During his extensive review of video of Griffin’s games the past two years, Gruden has come to the conclusion that the young dual-threat quarterback has the capability to execute almost any type of scheme.
“It’s fun to have a guy like Robert because I think there’s really not much that I can throw at him that he can’t do. I think he can do it all,” Gruden said earlier this week in Orlando.
“I think I’ve seen him do everything. I’ve seen him be successful in quick game. I’ve seen him be successful from time to time in drop-back game. I’ve seen him roll out and make throws. I’ve seen the play action. I’ve seen the read option. Not many quarterbacks are very good on third and nine or 12. That’s very difficult time to be in, so we probably need to work on that one – but everyone does. When you see the success he’s had in different parts of the game, as far as being a normal drop-back quarterback – he’s done that. Option quarterback – he’s done that. But it’s now just a matter of packaging them all together and try to find out the best ways to attack whatever defense we’re playing.”
The offseason program, which will begin April 7, will prove valuable for Griffin, Gruden and offensive coordinator Sean McVay. Then, they finally can begin discussing football, plays, schemes, strategies and philosophies. During the on-field sessions, they can begin experimenting with the playbook to figure out what Griffin does best, what he needs to work on, which plays he has the most confidence in and which plays don’t suit him as well.
“I know he’s a very smart guy and he can handle everything mentally, so, my fear is I’m going to have too many plays,” Gruden said with a laugh. “That’s always been a thorn in my side, even in Cincinnati. I had too many plays. Hopefully, I can taper it back and find plays that work instead of just having too many.”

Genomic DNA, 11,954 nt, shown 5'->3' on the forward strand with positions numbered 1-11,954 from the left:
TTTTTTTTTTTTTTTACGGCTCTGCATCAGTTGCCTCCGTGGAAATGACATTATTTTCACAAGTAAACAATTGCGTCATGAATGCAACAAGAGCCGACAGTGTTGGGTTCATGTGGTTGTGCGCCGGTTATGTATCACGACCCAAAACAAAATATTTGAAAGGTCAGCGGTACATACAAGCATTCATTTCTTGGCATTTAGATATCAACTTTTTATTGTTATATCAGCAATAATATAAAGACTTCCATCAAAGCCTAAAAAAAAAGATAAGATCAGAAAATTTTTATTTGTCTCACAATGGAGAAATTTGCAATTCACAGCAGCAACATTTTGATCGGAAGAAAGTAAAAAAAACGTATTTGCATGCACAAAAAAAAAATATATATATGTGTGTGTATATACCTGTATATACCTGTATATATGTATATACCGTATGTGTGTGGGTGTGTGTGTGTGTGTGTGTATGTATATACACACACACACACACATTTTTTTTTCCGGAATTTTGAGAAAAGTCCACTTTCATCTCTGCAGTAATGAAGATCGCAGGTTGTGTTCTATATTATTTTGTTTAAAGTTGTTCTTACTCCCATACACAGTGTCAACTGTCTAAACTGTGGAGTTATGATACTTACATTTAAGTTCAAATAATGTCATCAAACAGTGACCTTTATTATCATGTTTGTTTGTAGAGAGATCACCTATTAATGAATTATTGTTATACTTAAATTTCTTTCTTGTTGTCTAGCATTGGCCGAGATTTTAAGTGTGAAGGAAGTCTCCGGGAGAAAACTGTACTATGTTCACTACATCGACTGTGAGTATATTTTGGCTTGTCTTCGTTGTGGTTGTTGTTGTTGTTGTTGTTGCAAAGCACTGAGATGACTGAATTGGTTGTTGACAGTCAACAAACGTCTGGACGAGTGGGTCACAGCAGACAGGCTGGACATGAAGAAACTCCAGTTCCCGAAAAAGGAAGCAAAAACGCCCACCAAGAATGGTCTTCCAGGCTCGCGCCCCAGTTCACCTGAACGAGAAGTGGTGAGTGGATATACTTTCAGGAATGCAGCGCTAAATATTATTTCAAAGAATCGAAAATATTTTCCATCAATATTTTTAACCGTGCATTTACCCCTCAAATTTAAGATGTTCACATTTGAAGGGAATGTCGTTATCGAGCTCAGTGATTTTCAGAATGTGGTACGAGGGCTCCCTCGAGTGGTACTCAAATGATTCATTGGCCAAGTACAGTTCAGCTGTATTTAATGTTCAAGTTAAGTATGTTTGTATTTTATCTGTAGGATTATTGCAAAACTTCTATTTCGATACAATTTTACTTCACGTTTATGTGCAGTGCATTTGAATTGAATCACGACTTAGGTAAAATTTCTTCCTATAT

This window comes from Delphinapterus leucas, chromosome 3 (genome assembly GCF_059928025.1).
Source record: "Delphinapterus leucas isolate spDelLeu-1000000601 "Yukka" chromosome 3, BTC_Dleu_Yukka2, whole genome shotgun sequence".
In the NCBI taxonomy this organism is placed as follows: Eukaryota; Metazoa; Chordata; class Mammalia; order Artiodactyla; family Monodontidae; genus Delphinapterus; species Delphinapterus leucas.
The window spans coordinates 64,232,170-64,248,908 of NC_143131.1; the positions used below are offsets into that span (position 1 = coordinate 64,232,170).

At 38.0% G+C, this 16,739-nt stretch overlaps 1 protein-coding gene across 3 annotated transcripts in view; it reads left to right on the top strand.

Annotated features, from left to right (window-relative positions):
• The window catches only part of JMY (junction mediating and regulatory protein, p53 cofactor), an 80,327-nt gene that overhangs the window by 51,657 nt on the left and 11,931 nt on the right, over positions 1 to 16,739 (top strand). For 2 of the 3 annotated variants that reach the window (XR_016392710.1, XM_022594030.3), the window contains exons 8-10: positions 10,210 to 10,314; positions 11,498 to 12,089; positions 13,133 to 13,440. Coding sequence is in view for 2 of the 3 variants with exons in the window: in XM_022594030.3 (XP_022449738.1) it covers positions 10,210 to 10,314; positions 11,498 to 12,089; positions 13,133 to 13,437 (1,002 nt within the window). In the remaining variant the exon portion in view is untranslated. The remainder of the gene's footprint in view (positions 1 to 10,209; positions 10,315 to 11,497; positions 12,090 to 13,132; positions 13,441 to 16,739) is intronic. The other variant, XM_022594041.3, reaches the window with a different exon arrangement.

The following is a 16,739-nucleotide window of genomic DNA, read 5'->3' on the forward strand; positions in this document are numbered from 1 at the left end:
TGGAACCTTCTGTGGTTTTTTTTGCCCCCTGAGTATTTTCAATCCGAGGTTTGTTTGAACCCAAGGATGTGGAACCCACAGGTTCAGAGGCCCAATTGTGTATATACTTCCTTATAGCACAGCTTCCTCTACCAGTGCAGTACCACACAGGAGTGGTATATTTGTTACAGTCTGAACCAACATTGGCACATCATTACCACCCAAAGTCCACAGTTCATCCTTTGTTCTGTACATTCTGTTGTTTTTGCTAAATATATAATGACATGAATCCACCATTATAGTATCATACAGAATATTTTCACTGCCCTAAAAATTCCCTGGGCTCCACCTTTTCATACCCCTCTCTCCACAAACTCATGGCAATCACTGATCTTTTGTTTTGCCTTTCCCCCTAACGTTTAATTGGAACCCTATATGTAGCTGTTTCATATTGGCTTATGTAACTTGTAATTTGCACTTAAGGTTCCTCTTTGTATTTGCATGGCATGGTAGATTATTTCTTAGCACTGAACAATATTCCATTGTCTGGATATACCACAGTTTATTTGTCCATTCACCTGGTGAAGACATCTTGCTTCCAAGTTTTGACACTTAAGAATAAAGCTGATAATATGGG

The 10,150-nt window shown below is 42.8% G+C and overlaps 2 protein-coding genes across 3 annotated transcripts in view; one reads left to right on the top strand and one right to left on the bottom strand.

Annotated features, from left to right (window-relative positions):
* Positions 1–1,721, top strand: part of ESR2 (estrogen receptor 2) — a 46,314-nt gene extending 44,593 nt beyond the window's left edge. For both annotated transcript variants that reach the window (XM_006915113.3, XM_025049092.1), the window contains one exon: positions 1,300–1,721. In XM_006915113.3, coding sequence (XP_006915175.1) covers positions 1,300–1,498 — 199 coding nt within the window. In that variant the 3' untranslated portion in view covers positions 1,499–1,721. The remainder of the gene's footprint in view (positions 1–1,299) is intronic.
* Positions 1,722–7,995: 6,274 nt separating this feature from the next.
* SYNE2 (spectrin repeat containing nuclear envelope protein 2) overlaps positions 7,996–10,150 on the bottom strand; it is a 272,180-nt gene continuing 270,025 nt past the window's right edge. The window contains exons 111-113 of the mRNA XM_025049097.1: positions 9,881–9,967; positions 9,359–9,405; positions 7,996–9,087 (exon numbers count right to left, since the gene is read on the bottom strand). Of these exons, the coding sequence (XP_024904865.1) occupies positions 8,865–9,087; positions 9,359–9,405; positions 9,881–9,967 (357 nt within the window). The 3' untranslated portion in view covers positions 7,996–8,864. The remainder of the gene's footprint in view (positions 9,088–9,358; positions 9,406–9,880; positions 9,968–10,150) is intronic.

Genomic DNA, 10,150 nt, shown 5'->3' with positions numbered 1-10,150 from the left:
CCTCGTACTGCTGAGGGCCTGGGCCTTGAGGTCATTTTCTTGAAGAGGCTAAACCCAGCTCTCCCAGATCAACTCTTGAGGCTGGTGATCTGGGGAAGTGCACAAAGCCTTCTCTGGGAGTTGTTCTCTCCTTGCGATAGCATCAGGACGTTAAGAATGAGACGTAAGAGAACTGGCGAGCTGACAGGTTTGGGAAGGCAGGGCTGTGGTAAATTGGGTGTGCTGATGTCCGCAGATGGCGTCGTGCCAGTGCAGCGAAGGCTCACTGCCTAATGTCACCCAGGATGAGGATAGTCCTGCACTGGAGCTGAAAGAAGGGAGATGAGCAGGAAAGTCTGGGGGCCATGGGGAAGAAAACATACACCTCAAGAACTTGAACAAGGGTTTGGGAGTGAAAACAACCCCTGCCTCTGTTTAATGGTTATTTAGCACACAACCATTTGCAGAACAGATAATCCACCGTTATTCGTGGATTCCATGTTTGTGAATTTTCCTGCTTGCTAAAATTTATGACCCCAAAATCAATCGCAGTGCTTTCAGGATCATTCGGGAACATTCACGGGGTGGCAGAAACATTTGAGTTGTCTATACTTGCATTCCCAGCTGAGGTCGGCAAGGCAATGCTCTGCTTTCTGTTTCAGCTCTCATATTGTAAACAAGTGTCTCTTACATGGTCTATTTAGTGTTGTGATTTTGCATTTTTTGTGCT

Gruden says Griffin will have a degree of involvement in the planning of the offense this offseason. He wants his quarterback to have the greatest comfort level possible, because comfort leads to confidence, which leads to better execution. That doesn’t mean the coaches will not challenge Griffin to expand his game and sharpen his skills, however. And that doesn’t mean Griffin will have a full say on the offense.
“I anticipate Robert will be in there watching tape quite a bit and will have some ideas for us also, that we’ll use or not use,” Gruden said.
The coach then further explained that he aims to develop Griffin to the point where his skill set has such extensive and sound diversity that on a given week, Washington can tailor the game plan to thrive at exploiting the opposing defense’s weakness regardless of its style.
Gruden said if he learns during his talks and experimentation with Griffin that the quarterback no longer is comfortable running the read option, he will scale back. But he doesn’t expect to entirely abandon it. He referenced the success Seattle and San Francisco have had in utilizing the read option to varying degrees, and then reiterated that his ultimate goal is finding balance. And, he understands that regardless of the offense he creates for Griffin, he likely will come under a degree of criticism. Success, Gruden says, is the only way to quell such chatter.
“If you turn him into a pocket passer, people will say, ‘Hey he’s not a pocket passer, you should run him more.’ If you run him more and he gets hurt – ‘Aw, goddang, we’re getting him killed. He’s never going to make it,’” Gruden said with a smile and roll of the eyes. “You have to balance that. You have to find ways to best suit his talents. I think it all starts – and I keep saying it – in these OTAs, where we get to know him, both mentally and physically and see what he can and can’t do.”
Have a football question? E-mail Mike Jones at firstname.lastname@example.org with the subject line “Mailbag question” for him to answer it in The Mailbag on Tuesday.
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